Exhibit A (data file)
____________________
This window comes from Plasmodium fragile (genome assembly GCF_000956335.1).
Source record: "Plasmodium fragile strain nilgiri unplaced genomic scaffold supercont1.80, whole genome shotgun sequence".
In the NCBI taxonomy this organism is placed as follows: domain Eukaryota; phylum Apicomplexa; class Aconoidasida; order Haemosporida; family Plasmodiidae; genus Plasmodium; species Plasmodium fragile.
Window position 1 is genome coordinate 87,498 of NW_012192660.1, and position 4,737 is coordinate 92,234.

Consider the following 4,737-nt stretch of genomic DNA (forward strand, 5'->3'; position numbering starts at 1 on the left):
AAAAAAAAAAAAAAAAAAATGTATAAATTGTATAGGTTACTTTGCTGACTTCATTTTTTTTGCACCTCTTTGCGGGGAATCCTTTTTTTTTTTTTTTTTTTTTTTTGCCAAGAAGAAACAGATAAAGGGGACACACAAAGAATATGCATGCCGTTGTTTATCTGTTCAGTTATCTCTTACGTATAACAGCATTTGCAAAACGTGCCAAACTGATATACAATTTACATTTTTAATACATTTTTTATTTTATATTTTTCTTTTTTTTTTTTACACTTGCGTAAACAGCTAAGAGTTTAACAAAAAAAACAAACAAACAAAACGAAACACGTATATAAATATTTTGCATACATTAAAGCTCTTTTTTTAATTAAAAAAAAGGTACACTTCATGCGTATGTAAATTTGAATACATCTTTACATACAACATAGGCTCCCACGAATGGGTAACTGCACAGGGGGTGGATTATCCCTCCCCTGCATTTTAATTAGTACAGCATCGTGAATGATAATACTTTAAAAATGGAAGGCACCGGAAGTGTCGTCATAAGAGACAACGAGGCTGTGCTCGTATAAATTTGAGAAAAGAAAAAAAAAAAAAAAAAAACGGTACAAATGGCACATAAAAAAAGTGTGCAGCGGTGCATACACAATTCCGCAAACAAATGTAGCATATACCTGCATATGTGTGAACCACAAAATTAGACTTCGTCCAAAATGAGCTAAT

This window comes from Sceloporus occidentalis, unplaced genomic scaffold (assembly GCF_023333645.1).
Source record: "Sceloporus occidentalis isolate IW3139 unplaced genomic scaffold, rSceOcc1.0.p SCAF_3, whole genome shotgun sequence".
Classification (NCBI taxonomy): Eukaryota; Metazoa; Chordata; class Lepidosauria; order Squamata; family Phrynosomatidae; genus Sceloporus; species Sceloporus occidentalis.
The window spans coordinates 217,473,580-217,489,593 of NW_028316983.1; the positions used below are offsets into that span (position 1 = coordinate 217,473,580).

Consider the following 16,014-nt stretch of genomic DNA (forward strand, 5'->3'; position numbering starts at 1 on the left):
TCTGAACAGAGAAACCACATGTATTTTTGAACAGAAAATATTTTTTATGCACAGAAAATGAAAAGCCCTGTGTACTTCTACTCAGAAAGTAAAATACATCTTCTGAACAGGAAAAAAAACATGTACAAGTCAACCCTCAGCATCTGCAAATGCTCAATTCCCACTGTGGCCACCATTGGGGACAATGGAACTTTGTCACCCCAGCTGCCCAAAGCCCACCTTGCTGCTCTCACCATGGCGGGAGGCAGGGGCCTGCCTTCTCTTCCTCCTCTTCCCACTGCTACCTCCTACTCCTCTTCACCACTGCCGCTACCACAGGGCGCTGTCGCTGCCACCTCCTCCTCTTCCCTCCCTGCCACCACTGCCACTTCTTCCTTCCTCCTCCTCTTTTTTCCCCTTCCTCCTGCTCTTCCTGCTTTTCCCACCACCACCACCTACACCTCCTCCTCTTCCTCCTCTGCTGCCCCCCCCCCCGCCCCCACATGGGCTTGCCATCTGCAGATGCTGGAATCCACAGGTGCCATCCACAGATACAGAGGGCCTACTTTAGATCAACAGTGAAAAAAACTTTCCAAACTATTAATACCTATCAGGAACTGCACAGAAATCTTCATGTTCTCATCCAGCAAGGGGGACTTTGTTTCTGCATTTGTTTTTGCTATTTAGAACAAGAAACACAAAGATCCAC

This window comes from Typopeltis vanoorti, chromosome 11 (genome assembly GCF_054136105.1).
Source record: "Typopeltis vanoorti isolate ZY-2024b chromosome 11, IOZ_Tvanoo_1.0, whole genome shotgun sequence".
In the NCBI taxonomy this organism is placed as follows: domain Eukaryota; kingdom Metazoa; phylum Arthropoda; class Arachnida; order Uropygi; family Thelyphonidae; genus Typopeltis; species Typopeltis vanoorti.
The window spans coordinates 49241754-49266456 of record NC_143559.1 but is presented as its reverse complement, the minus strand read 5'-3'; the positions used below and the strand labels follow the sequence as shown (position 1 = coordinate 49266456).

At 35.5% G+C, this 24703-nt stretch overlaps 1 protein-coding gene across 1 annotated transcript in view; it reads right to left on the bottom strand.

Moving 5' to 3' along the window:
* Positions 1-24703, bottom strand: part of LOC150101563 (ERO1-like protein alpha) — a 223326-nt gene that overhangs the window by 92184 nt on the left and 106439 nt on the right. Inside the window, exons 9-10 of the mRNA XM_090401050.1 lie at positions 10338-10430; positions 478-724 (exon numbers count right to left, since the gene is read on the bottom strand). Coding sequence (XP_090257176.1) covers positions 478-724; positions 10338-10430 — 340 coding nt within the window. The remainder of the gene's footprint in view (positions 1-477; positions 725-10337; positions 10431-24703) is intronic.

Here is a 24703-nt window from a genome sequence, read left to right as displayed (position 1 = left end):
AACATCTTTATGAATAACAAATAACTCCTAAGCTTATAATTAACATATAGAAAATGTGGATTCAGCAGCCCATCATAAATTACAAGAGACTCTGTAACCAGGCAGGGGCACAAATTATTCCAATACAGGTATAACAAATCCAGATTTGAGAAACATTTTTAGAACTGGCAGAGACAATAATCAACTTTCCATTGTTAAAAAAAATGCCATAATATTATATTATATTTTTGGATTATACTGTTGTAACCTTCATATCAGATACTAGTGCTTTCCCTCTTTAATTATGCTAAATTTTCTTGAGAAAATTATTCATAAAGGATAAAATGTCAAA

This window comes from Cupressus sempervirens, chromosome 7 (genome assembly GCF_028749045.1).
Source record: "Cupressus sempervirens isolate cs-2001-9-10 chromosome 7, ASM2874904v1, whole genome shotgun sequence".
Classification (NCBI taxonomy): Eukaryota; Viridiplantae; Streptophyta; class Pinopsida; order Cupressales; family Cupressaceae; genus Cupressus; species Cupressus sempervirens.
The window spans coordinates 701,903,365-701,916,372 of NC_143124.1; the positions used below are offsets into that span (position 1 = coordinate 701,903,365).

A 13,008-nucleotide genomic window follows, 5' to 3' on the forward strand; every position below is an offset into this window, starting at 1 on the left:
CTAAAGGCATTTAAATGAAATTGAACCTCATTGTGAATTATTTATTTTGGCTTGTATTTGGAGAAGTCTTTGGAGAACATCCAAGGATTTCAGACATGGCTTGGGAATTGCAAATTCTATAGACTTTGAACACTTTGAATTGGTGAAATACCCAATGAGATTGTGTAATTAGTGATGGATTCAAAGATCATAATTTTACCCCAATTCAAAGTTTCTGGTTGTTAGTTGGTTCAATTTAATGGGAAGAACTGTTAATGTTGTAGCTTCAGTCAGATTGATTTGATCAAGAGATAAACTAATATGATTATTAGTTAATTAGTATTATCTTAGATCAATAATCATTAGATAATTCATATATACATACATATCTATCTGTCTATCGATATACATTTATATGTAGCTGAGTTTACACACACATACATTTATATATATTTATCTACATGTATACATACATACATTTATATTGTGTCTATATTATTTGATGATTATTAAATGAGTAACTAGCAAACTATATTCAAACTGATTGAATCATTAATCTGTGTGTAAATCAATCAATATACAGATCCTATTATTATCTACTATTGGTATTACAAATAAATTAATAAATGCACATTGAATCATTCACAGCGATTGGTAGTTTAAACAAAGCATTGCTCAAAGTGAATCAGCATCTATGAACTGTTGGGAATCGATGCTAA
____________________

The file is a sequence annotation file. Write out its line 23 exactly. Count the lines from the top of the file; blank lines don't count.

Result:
Source record: "Cupressus sempervirens isolate cs-2001-9-10 chromosome 7, ASM2874904v1, whole genome shotgun sequence".